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Is This `Action Plan' Really An Inaction Plan?


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IS THIS `ACTION PLAN' REALLY AN INACTION PLAN?

Japan's public-works market, worth $90 billion in fiscal 1994, is the world's biggest. It has also been one of the toughest for foreign construction companies and designers to crack. They face formidable competition from entrenched Japanese rivals--and deep reluctance by Japanese bureaucrats to award contracts to outsiders.

Seven months ago, U.S. and Japanese trade negotiators agreed to an Action Plan aimed at easing these obstacles by letting U.S. architects and builders bid for a slice of Japan's public-spending cornucopia (table). It has had little effect: U.S. companies still are having a hard time even finding out what projects Japan's secretive agencies plan to build, and the U.S. Commerce Dept. is preparing a complaint. If the plan fizzles, says a Commerce official, "that will have a big impact on negotiations in other areas." Adds a senior Senate trade adviser: "Everybody is a little pessimistic about what is going on in Japan right now, not just with construction but with the whole government."

Prior to the Action Plan, about a dozen U.S. companies won public contracts worth $1.2 billion from 1988 through 1992. The biggest was Bechtel Group Inc.'s $100 million share in work on the West Terminal at Tokyo's Haneda airport. Now, under terms of the Jan. 19 plan, qualified U.S. companies should be entitled to bid on contracts offered by 114 government agencies and public corporations above certain minimum values.

"OX-WALKING." So far, though, only 10 agencies and public corporations have published comprehensive lists of their year's construction outlays. An additional 100 would appear to have no projects that meet the minimum-size criteria. But experts say that as many as two-thirds are "ox-walking"--the Japanese term for foot-dragging. And in Japan's insular market, U.S. contractors say, project information is everything. Without the lists, foreigners are in a poor position to seek membership in bidding consortiums.

"We're learning about new projects through our own contacts," says Michitaka Yamaguchi, Japan representative of Baltimore-based design firm RTKL International. "The government agencies tell us they don't know how to apply the new guidelines, or even which projects they're expected to open up to bidding by foreign firms."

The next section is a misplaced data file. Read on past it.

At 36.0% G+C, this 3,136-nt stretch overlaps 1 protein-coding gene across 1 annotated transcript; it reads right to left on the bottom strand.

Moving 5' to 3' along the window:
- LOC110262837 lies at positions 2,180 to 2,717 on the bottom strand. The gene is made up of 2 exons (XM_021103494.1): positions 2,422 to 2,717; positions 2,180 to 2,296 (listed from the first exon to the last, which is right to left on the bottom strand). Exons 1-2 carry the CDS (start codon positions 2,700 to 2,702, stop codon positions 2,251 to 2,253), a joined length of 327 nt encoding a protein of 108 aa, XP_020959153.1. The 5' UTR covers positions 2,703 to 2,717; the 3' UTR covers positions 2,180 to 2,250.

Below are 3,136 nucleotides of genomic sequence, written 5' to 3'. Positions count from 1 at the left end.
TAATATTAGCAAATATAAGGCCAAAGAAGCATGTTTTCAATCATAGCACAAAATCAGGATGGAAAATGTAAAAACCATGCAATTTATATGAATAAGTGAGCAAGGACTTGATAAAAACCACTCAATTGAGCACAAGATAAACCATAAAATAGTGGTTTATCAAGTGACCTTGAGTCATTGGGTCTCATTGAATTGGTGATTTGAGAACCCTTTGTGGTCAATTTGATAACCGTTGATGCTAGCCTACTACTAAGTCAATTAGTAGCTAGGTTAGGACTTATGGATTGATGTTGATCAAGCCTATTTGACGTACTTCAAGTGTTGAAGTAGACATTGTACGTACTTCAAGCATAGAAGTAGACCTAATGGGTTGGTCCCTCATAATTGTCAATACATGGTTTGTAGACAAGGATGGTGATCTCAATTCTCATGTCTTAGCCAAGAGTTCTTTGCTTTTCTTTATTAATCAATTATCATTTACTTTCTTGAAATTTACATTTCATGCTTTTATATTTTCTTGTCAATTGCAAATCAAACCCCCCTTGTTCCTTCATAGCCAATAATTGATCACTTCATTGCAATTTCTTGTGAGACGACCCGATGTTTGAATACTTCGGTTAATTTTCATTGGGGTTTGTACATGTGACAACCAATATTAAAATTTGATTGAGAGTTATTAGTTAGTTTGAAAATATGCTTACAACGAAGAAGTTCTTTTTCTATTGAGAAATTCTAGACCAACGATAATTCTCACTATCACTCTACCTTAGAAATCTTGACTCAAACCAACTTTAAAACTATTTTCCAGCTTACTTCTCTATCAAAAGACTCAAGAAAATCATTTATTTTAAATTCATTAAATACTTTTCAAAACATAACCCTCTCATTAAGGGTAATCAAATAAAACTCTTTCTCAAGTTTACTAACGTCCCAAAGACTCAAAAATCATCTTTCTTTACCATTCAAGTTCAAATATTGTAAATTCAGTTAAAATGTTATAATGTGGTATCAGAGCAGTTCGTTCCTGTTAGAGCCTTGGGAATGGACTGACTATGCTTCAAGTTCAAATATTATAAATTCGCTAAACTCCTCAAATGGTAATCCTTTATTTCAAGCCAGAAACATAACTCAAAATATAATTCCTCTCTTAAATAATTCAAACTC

For design firms, the $650,000 minimum contract for foreigners limits them to relatively few projects. "The threshold for design contracts is way too high," says Dennis Cope, managing director of Japan operations for St. Louis-based Hellmuth, Obata & Kassabaum Inc. In most markets, a design contract covers all three design phases of a typical large project, Cope says, but under Japan's Action Plan, they are awarded separately. With design fees generally accounting for 3% of the total project cost, only very large Japanese projects will be open to U.S. design firms.

Although design contracts are only a small slice of such projects, they could be crucial opening wedges. That's because architects specify the materials that builders use. "We are in a position to generate business for a range of other U.S. suppliers," Cope says.

Other U.S. companies working in Japan are such top firms as New York's Parsons Brinckerhoff and Calif.-based Fluor Daniel and PAE International. They are eyeing huge upcoming projects such as the second Tokyo-Osaka highway and Nagoya's new Chubu International Airport.

TIES THAT BIND. Major barriers to outsiders, however, are the close ties between large Japanese firms and subcontractors. "The big construction firms really want to maintain harmonious relations in their project groups," says Parsons Brinckerhoff Vice-President Kenji Yagi. "U.S. or other foreign firms may not look too appealing to them because they don't know us well, and they think our approach is going to be quite different."

Compared with Japanese firms, according to Yagi, U.S. builders are better at applying new technologies. And U.S. builders are more cost-efficient, he says. Because of cost overruns at Osaka's Kansai International Airport, "we think the government will be much more concerned about keeping costs down on Chubu International," says Yagi.

That project, he believes, could give companies like Parsons and Bechtel the opportunity to show their cost-efficiency skills. But unless the new plan stirs more action to open the Japanese market, they may not get the chance.Alan Ohnsman in Tokyo, with Douglas Harbrecht in Washington


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